Playground safety is a boost for contractor’s business
When independent contractor Bruce Simons saw his construction jobs dwindle due to the struggling economy, he knew he had to reinvent himself.
With ten years of construction jobs under his belt, he would have never guessed that playground safety might be his salvation.
“When we saw the construction industry take a hit, we knew we had to do something,” said the retired US Navy non-commissioned officer, who has general contracting experience with tiling, masonry, small carpentry and plumbing.
His company, High End Construction, had just completed a smaller project for the Ministry of Education when Mr Simons was approached to find a solution for the ground surface area of the playground at the Dame Majorie Bean Academy, a school for children with special needs.
When he told his wife, Margo, a former educator, she knew that there was a real need for safer playgrounds and pushed him to focus his attention on this potential area of new business. Having four children of their own, the couple also knew their way around a playground.
Mr Simons researched the different available options and found a “poured-in-place” surface product that has become popular in the US and Europe and is on the recommended list of America’s National Program for Playground Safety. According to organisation, between 2001-2008, more than 200,000 US preschool and elementary children received emergency department care for injuries that occurred on playground equipment.
The shock absorbent material Mr Simons found is not unlike the material that covers the track at the National Stadium and can come in a variety of bright colours and thickness.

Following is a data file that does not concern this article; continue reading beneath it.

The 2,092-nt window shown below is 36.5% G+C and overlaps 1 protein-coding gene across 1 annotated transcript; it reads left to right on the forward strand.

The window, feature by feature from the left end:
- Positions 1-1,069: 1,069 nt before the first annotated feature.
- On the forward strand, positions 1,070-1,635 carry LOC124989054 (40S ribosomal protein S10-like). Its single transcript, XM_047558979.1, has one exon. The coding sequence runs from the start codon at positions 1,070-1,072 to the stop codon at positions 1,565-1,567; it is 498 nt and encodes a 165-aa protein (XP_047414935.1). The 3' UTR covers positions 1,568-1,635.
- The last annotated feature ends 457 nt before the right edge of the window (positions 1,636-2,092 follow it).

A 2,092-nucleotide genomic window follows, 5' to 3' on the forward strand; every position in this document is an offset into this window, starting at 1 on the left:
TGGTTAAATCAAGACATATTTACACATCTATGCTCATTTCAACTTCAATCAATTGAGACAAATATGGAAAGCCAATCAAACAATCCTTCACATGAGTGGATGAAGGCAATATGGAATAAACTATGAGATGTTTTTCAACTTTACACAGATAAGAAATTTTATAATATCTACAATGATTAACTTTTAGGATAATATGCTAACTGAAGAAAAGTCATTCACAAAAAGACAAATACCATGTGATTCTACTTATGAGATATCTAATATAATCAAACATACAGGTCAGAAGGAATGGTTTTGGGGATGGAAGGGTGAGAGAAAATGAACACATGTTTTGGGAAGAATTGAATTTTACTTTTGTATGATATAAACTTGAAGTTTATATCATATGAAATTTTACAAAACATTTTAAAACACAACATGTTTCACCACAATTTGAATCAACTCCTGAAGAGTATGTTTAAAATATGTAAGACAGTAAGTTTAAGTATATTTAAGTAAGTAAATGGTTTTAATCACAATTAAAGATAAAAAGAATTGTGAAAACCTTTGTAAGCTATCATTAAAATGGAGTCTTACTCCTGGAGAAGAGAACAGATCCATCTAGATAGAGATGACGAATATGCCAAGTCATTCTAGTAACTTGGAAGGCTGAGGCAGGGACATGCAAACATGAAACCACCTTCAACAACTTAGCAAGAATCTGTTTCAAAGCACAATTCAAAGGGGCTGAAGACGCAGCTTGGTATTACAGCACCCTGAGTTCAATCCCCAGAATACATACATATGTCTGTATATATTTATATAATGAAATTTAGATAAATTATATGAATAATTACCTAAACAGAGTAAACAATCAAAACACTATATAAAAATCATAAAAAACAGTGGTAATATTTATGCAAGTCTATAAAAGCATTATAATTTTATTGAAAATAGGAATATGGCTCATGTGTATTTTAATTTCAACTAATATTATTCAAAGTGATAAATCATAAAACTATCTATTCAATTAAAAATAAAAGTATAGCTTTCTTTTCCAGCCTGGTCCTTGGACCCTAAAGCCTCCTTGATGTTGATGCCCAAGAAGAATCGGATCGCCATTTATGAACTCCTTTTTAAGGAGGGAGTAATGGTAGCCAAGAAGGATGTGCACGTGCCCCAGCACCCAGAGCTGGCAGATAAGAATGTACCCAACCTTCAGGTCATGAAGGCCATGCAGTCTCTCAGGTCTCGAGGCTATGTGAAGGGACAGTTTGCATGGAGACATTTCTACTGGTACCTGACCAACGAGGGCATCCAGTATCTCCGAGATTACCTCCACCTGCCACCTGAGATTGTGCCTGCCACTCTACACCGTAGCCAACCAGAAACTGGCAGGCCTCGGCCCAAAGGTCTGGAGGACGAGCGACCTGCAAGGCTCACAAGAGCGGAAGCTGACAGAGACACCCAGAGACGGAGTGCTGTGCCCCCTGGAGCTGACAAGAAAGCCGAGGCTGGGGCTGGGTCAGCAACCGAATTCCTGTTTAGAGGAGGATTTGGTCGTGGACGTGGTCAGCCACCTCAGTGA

Mr Simons flew in “overseas consultants” to teach him and his crew how to prepare and install the material in accordance to the standards set by the American Society for Testing and Materials (ASTM).
The ‘poured-in-place’ surfacing meant that Mr Simons had to excavate the area near the playground, level the dirt, consider proper water drainage, then lay concrete and then pour in a top layer of recycled rubber material.
The surfacing is tailored in that the thickness of the shock absorbent layers is determined by the height of the playground equipment it surrounds, a standard that is outlined by ASTM.
Mr Simons begun construction in June 2011 and completed it August 2011. Graphic artist, Dean Richards, did the stencilling and layout of the colours included on the surfacing. The result is a bright, colourful and safe area for the schoolchildren to play picturing red and blue shapes, big monster footprints as well as a picture of land and sea.
“Everyone is happy about it,” he said, adding that he gave the school one year’s worth of maintenance should the surfacing need touching up. “It’s non-slip, shock absorbent, and has very little maintenance compared to loose fill material like pea gravel and rubber mulch.”
He is now in talks with public and private schools about installations and said that the product has other applications as well.
“You can do nurseries, pool decks, patios, netball and tennis courts as well as driveways,” said Mr Simons.
He’s hoping that should his new idea catch on, it might help bolster his business in times when no job is certain.
“This project was a blessing of sorts,” he said. “We’re making kids safe, one playground at a time.”
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